Laura Dean Bennett
There are some people who not only have more than their share of talent, but also have a great sense of humor.
Cheryl Beverage is one of them.
A hairdresser, who had a successful shop of her own, Beverage decided to turn her focus and talents to crafts several years ago. She is well-known among her friends and neighbors as “a very crafty lady,” but, as it turns out, she was also a very crafty child.
“I guess I come from a crafty family,” Beverage said.
She and her sisters, Sue and Marie, do handwork, an interest and skill they probably inherited from their mom – because Dessie McLaughlin “could make anything.”
“Mom made our clothes, and she was really good at it,” Beverage said. “She could just lay an item of clothing down and cut a pattern from it.
“She made lots of things. She made us giant stuffed animals out of used stockings,” Beverage said, smiling at the memory of a teddy bear that was nearly the size of a real bear.
Beverage learned a little bit from everyone – Jo Ann Gardener taught her to knit when she was 10 years old, and her niece, Jane Hunter Wilson, taught her to crochet when she was in sixth grade.
And that, as they say, was that.
Beverage took to knitting and crocheting like a duck to water.
“Maybe I was an unusual child, but I couldn’t wait to get home from school to knit and crochet every day,” she said.
And the tradition continues. The art gene has been passed down to her daughter, Kelsey.
“Kelsey also makes jewelry – really beautiful leather earrings,” Beverage said. “Yes, we’re a pretty crafty bunch.”
Beverage has three children, Katelyn, who is 26, and 30 year old twins, Kelsey and Cole.
“And, I have two granddaughters, Charley and Harper,” she adds.
Her husband, Danny, is in the concrete business, and the couple also farms.
“We have cows,” Beverage said. “We butcher our own beef, and we have lots of chickens.
“I love my chickens. We have all kinds. They’re just beautiful, and they lay eggs in so many colors.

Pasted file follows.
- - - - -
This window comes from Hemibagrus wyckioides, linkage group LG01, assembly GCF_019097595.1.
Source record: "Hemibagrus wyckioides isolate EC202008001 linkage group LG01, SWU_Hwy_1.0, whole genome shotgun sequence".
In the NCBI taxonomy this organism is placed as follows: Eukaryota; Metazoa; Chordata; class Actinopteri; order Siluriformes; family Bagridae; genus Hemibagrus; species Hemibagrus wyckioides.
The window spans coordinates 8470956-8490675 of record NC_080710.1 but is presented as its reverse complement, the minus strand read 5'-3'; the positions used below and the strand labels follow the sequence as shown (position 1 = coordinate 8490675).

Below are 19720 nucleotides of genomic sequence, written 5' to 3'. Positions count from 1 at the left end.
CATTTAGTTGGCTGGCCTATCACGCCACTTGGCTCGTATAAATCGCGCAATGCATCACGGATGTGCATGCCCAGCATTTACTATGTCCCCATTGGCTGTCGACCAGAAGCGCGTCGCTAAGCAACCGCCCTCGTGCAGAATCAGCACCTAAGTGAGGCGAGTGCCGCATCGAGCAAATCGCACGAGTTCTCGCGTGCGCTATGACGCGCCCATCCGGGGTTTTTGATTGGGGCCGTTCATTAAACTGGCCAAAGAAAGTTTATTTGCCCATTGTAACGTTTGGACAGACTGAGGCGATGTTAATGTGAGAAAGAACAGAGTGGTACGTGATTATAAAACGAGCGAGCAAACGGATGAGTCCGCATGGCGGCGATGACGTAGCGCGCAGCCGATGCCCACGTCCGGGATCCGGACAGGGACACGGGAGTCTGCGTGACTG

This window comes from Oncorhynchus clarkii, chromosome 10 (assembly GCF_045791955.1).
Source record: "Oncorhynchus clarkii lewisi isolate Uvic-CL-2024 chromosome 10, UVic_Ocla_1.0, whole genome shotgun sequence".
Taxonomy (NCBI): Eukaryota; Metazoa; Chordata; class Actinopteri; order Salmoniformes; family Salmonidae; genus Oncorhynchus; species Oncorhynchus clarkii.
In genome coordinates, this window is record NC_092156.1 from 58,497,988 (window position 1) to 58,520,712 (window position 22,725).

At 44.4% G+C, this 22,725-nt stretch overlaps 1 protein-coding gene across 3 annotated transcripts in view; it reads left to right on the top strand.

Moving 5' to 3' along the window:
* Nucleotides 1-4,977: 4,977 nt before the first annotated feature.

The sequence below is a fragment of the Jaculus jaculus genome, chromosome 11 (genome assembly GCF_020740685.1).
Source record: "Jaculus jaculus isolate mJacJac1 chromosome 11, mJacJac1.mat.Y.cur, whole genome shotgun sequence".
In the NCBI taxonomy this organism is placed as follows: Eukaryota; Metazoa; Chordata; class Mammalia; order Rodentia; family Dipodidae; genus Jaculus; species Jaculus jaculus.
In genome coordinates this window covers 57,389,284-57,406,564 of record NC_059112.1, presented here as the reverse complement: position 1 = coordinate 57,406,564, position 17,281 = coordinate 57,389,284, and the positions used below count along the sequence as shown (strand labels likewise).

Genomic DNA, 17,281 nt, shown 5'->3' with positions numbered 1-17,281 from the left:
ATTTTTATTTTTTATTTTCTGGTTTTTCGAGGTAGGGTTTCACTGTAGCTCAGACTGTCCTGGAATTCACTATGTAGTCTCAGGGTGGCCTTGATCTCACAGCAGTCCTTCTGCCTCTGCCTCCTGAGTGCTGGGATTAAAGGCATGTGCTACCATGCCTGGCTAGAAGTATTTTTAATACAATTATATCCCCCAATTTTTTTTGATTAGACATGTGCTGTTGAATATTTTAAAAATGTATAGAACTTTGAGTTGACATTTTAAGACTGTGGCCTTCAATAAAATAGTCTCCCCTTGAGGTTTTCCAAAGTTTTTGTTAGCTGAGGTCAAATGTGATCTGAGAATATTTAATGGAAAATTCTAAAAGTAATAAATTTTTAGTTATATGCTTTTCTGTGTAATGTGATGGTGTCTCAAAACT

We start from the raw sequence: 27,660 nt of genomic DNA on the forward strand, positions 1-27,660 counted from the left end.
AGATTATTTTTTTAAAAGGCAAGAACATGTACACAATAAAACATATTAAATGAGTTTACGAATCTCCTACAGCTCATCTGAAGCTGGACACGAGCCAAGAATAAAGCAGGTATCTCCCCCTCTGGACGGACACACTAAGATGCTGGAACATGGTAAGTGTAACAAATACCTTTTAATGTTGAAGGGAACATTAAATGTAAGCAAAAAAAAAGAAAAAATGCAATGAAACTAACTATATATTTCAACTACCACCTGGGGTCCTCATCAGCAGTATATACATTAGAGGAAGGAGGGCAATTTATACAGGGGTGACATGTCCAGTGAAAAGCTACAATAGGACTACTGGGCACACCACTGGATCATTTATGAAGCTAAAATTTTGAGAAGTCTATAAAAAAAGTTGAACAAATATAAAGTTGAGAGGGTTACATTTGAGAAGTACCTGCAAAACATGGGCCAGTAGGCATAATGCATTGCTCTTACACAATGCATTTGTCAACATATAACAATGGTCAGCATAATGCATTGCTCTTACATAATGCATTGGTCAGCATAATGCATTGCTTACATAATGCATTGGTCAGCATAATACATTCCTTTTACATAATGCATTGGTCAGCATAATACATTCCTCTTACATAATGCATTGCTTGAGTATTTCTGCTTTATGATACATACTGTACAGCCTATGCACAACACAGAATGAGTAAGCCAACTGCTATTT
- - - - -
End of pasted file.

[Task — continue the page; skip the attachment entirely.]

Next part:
“We have a high tunnel, and we always raise a big garden. So, of course, I can a lot.
“We could probably go six months without having to go to the grocery store. I really like raising our own food.
“I’d love it if we could be completely self-sufficient.”
Beverage even stays productive when she’s away from home – her handwork travels with her everywhere. She’s never without it, no matter where she goes.
“I’ve always crocheted everywhere,” she said. “When my kids were little, I’d take my crocheting to their ball games. I’d be sitting up in the bleachers crocheting, and it would embarrass them.
“They’d roll their eyes and say ‘Mom! Nobody else’s mom is doing that!’”
But, Beverage has no plans to change.
“My whole life, it’s been like this,” she said. “Every day, I can’t wait to get home so I can sit down and knit or crochet.
“It’s like a zen thing – it just relaxes me. I could spend all day doing this – but I usually only have a couple of hours in the evening. Except Sundays. On Sundays I can knit and crochet all day.”
We’re learning from healthcare professionals that it’s true – consistently practicing handwork like knitting and crocheting helps to relieve stress, allows us to better cope with illness and can result in a decreased risk of cognitive impairment.
But when you’ve been working at it as long and as hard as Beverage has, it can sometimes take a toll on your hands.
“I work ’til my hands hurt and my shoulder aches,” Beverage admits.
“I’ve had surgery on my right thumb and shots in my left thumb. But that’s not gonna stop me.
“I use a lot of essential oils. I rub them on my hands to ease the arthritis.”
It might be hard on her hands, but Beverage says that has never outweighed the pleasure she gets from doing it.
“I just can’t quit,” she said.
“I do get eye strain. I have to work under real good light.”